“Jingle bells, jingle bells, jingle all the way! Oh, what fun it is to ride in a one horse open sleigh, hey!... Okay, next should I sing a winter song or a Christmas song?” my five-year-old niece asked me. I looked at her and smiled, “a winter song,” I replied.
Christmas is everywhere. The month of December is nearly synonymous with Christmas. But, for a Muslim family, what is the appropriate attitude during this holiday? In the current climate of Islamophobia, Muslim parents know that it is important for their kids to feel a sense of belonging within the fabric of American society. At the same time, we don’t want to compromise our faith in the process. So, the question stands: how do we talk to our children about Christmas?
Part I: What is Christmas?
With the ubiquity of Christmas-related content in stores, on screens, and in schools, chances are that your children have been exposed to Christmas. They also have likely developed some understanding, though perhaps incorrect, of what the holiday is. These pieces of the puzzle can serve as a starting point for the conversation.
At a basic level, share some helpful definitions. The word “Christmas” actually comes from two separate words. “Christ” means “Messiah,” or leader and promised deliverer. “Mass” means a religious ceremony. Therefore, Christmas, at its roots, is a religious celebration of the life of Jesus Christ. In Islam, we call him the Prophet ‘Isa (AS).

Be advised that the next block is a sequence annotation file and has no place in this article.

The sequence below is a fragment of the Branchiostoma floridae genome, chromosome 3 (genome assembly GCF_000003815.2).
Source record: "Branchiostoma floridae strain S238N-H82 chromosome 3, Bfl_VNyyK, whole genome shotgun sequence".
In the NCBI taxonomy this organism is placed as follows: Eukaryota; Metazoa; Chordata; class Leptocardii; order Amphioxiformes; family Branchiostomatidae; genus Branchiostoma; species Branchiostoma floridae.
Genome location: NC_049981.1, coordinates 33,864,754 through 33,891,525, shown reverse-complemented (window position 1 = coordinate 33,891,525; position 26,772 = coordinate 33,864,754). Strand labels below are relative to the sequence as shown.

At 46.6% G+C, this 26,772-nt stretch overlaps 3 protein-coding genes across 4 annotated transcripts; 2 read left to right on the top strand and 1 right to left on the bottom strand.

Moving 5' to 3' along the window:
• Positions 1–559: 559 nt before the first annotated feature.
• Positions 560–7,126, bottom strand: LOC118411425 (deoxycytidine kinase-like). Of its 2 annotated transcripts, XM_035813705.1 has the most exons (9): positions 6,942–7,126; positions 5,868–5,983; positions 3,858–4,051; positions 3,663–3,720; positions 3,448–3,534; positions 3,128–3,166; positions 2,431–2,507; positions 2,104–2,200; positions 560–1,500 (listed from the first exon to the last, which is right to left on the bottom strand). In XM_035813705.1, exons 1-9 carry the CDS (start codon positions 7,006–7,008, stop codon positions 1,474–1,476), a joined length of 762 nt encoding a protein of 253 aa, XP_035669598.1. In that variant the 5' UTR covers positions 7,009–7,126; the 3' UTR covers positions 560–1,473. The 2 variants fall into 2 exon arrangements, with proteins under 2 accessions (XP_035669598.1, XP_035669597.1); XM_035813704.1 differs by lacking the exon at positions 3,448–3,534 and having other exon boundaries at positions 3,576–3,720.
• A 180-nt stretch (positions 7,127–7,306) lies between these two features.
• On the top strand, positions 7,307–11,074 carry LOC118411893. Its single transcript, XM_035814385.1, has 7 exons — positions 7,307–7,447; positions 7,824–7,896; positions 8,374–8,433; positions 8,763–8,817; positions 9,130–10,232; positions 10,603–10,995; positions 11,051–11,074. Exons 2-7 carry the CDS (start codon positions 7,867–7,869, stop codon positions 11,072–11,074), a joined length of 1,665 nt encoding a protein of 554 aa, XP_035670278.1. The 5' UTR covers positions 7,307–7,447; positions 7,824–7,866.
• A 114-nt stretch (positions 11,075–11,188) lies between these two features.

Part II: Emphasize the Commonalities
Though Muslims and Christians have differences in both belief and practice, the two groups share many similarities. One of these is a common Abrahamic origin. Children should understand that we believe in the same prophets as Jews and Christians do, and the fact that they all came from Allah (SWT) to teach us right from wrong. For a creative way to teach kids about the prophets and how they relate to one another, see this wall decal.
At this time of year, we have the opportunity to focus specifically on Prophet ‘Isa (AS), sharing what we believe about him and the key lessons we can learn from him. The following are talking points to share:
- Islam teaches that Prophet ‘Isa (AS) is among the five greatest messengers from Allah (SWT). The others are Ibrahim, Musa, Nuh, and Mohammed (SAW).
- Just as Prophet Mohammed (SAW) brought the Holy Qur’an, Prophet ‘Isa (AS) also brought revelation from Allah (SWT). We believe in this guidance, called the Injil, or Gospel.
- Prophet ‘Isa’s (AS) mother, Lady Maryam, is one of the four greatest and most honored women. In fact, there is an entire chapter of the Holy Qur’an called Surah Maryam, which we read to learn about this pious lady.
- We believe in the miracles of Prophet ‘Isa (AS) including the virgin birth, speaking from the cradle, healing the blind, healing lepers, and bringing the dead to life, all through the power and will of Allah (SWT).